Welcome to the beach of Himara mayor!

Welcome to the beach of Himara mayor!

By Nikollaq Neranxi As we were on vacations in Himara three years ago, we woke up by midnight because my little granddaughter was very sick. She was running a high fever and could hardly breath. We rushed to Tirana  at night thinking that

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Swiss company with alleged ties to Russia’s Gazprom gets major Albania oil fields

Swiss company with alleged ties to Russia’s Gazprom gets major Albania oil fields

TIRANA, June 13 – A Switzerland-based company with business ties to Russian oil giant Gazprom has acquired three oil fields in southern Albania amid allegations that the Albanian government favored it in an international tender a couple of months ago,

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Albania pays €2.2 mln to law firms for key arbitration disputes

Albania pays €2.2 mln to law firms for key arbitration disputes

TIRANA, June 13 – Arbitration disputes dating back to investment contracts signed two decades ago soon after the collapse of the country’s communist regime could pose a severe threat to Albania’s struggling public finances. The Albanian government approved this week

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Only half of annual FDI flows remain in Albania, UN report shows

Only half of annual FDI flows remain in Albania, UN report shows

TIRANA, June 11 – Albania has been the second largest foreign direct investment recipient among regional EU aspirant Western Balkan countries for the past eight years, but the stock of FDI has not followed the same upward trend, hinting of

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Editorial: I am a Muslim, but Albania is not a Muslim country

Editorial: I am a Muslim, but Albania is not a Muslim country

BY JERINA ZALOSHNJA The Albanian ambassador to Washington notified through a long and exalting social media post that President Trump invited her in a special Iftar dinner – the Ramadan evening meal. “I had the honor and big privilege to

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INSTAT: More Albania businesses are closing than opening

INSTAT: More Albania businesses are closing than opening

TIRANA, June 1 – More businesses have been closing down than starting in the past couple of years in Albania and it’s the formalization of dozens of thousands of farmers obtaining tax IDs that has kept the total number of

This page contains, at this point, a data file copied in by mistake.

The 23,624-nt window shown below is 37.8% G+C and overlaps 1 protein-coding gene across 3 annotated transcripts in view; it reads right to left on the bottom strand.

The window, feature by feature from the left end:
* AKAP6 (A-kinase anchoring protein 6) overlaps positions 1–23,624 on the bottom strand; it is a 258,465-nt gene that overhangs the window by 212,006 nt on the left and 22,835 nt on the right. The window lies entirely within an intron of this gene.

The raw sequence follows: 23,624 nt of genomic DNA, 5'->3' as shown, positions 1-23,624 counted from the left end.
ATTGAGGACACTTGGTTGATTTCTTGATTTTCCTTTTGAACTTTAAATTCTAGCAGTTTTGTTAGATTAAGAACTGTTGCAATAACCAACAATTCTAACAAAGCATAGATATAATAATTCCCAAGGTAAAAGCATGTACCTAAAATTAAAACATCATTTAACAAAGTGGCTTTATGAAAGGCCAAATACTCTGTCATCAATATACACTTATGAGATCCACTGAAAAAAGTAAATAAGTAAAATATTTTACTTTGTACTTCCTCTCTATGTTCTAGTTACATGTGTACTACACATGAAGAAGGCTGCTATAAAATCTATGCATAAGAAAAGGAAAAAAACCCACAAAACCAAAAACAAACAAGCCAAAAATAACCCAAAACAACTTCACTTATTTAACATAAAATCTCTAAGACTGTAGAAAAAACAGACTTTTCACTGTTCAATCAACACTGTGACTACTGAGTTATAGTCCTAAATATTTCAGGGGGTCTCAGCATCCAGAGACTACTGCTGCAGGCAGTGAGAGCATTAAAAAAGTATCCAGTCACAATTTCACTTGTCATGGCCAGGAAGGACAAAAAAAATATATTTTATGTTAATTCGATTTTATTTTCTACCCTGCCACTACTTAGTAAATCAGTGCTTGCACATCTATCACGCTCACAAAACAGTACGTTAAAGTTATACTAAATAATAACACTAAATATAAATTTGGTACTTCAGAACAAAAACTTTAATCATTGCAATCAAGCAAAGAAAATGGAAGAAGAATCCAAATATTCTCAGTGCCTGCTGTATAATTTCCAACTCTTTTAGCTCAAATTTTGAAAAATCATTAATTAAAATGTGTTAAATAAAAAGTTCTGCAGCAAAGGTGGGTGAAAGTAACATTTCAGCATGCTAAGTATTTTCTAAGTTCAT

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Editorial: Worries over super-lek should be taken seriously

Editorial: Worries over super-lek should be taken seriously

There are two sides of the story on why the euro has hit a new 10-year low this week against Albania’s national currency, and one of them is worth ringing some alarm bells. As of Thursday, Europe’s single currency trades

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Albania-Kosovo joint gov’t meetings: ‘Too much media show, little substance’

Albania-Kosovo joint gov’t meetings: ‘Too much media show, little substance’

TIRANA, May 30 – As trade exchanges between neighboring Albania and Kosovo slowly progress and a new highway toll Albania has introduced is perceived as an extra barrier, Kosovo business representatives say the four joint government meetings that the two

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Construction booming amid credit decline

Construction booming amid credit decline

TIRANA, May 29 – Albania’s construction sector seems to have overcome its crisis-triggered impasse and is now back in almost full gear, although credit to the sector has been at almost the same levels for the past couple of years,

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Albania play Kosovo in derby amid growing rivalry over new talents

Albania play Kosovo in derby amid growing rivalry over new talents

TIRANA, May 29 – Albania will take on Kosovo on Tuesday night in a friendly which is an all-Albanian derby but amid growing rivalry over which national side players of Kosovo roots should pick. Half of Albania’s national side’s 24-man

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                    [post_content] => [caption id="attachment_137070" align="alignright" width="300"]Nikollaq Neranxi, the head of the Association for the Protection of Traders and Market of Albania  Nikollaq Neranxi is a former MP who heads of the Association for the Protection of Traders and Market in Albania[/caption]

By Nikollaq Neranxi

As we were on vacations in Himara three years ago, we woke up by midnight because my little granddaughter was very sick. She was running a high fever and could hardly breath. We rushed to Tirana  at night thinking that more medical care would be offered in the Capital. During our trip, the situation of the granddaughter got worse and we stopped in Vlora to get emergency medical aid. After making all the tests in Tirana the doctor told us that the girl had been infected by dangerous bacteria for the health, Salmonella and Escherichia coli. Her body was covered with bacteria and the question he asked was: At what beach has the girl been? As a matter of fact, she had gone sunbathing on the beach in the area of Spile in Himara, where we also have our house, and as the children do she stayed almost all the day in the water.